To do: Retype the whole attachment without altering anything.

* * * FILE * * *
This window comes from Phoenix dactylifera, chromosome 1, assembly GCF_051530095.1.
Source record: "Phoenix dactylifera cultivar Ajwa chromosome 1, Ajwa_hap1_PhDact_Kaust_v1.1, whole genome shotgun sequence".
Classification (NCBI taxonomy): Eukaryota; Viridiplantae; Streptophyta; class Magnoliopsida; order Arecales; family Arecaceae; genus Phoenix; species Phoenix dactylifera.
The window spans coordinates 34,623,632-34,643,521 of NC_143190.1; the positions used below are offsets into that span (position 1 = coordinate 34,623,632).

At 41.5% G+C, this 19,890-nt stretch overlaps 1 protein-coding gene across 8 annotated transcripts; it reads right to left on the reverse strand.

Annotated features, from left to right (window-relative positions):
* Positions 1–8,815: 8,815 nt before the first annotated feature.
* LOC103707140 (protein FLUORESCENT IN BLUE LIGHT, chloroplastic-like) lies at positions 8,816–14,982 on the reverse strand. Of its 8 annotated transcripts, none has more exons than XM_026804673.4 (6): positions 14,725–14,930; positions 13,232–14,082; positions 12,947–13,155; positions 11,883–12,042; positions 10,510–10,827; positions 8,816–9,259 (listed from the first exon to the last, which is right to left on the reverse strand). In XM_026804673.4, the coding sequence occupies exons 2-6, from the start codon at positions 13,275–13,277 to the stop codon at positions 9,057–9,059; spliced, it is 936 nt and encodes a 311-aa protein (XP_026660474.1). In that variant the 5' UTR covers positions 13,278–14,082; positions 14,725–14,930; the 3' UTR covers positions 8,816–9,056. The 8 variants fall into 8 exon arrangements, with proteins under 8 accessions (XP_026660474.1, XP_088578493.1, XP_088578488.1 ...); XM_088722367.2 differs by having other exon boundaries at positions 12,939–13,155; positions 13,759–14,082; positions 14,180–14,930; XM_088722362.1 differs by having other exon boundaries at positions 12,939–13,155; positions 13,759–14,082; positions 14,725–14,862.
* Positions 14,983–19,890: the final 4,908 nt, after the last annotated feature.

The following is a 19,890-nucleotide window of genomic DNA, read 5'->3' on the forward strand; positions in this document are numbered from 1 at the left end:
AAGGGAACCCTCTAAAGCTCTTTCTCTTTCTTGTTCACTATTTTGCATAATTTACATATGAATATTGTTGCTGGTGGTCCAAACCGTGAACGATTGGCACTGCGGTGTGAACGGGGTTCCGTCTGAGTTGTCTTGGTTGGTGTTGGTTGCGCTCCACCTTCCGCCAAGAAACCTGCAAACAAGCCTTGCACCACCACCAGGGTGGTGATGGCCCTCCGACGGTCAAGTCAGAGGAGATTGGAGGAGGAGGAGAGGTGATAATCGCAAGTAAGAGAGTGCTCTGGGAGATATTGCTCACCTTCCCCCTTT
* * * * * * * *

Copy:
This window comes from Phoenix dactylifera, chromosome 1, assembly GCF_051530095.1.
Source record: "Phoenix dactylifera cultivar Ajwa chromosome 1, Ajwa_hap1_PhDact_Kaust_v1.1, whole genome shotgun sequence".
Classification (NCBI taxonomy): Eukaryota; Viridiplantae; Streptophyta; class Magnoliopsida; order Arecales; family Arecaceae; genus Phoenix; species Phoenix dactylifera.
The window spans coordinates 34,623,632-34,643,521 of NC_143190.1; the positions used below are offsets into that span (position 1 = coordinate 34,623,632).

At 41.5% G+C, this 19,890-nt stretch overlaps 1 protein-coding gene across 8 annotated transcripts; it reads right to left on the reverse strand.

Annotated features, from left to right (window-relative positions):
* Positions 1–8,815: 8,815 nt before the first annotated feature.
* LOC103707140 (protein FLUORESCENT IN BLUE LIGHT, chloroplastic-like) lies at positions 8,816–14,982 on the reverse strand. Of its 8 annotated transcripts, none has more exons than XM_026804673.4 (6): positions 14,725–14,930; positions 13,232–14,082; positions 12,947–13,155; positions 11,883–12,042; positions 10,510–10,827; positions 8,816–9,259 (listed from the first exon to the last, which is right to left on the reverse strand). In XM_026804673.4, the coding sequence occupies exons 2-6, from the start codon at positions 13,275–13,277 to the stop codon at positions 9,057–9,059; spliced, it is 936 nt and encodes a 311-aa protein (XP_026660474.1). In that variant the 5' UTR covers positions 13,278–14,082; positions 14,725–14,930; the 3' UTR covers positions 8,816–9,056. The 8 variants fall into 8 exon arrangements, with proteins under 8 accessions (XP_026660474.1, XP_088578493.1, XP_088578488.1 ...); XM_088722367.2 differs by having other exon boundaries at positions 12,939–13,155; positions 13,759–14,082; positions 14,180–14,930; XM_088722362.1 differs by having other exon boundaries at positions 12,939–13,155; positions 13,759–14,082; positions 14,725–14,862.
* Positions 14,983–19,890: the final 4,908 nt, after the last annotated feature.

The following is a 19,890-nucleotide window of genomic DNA, read 5'->3' on the forward strand; positions in this document are numbered from 1 at the left end:
AAGGGAACCCTCTAAAGCTCTTTCTCTTTCTTGTTCACTATTTTGCATAATTTACATATGAATATTGTTGCTGGTGGTCCAAACCGTGAACGATTGGCACTGCGGTGTGAACGGGGTTCCGTCTGAGTTGTCTTGGTTGGTGTTGGTTGCGCTCCACCTTCCGCCAAGAAACCTGCAAACAAGCCTTGCACCACCACCAGGGTGGTGATGGCCCTCCGACGGTCAAGTCAGAGGAGATTGGAGGAGGAGGAGAGGTGATAATCGCAAGTAAGAGAGTGCTCTGGGAGATATTGCTCACCTTCCCCCTTT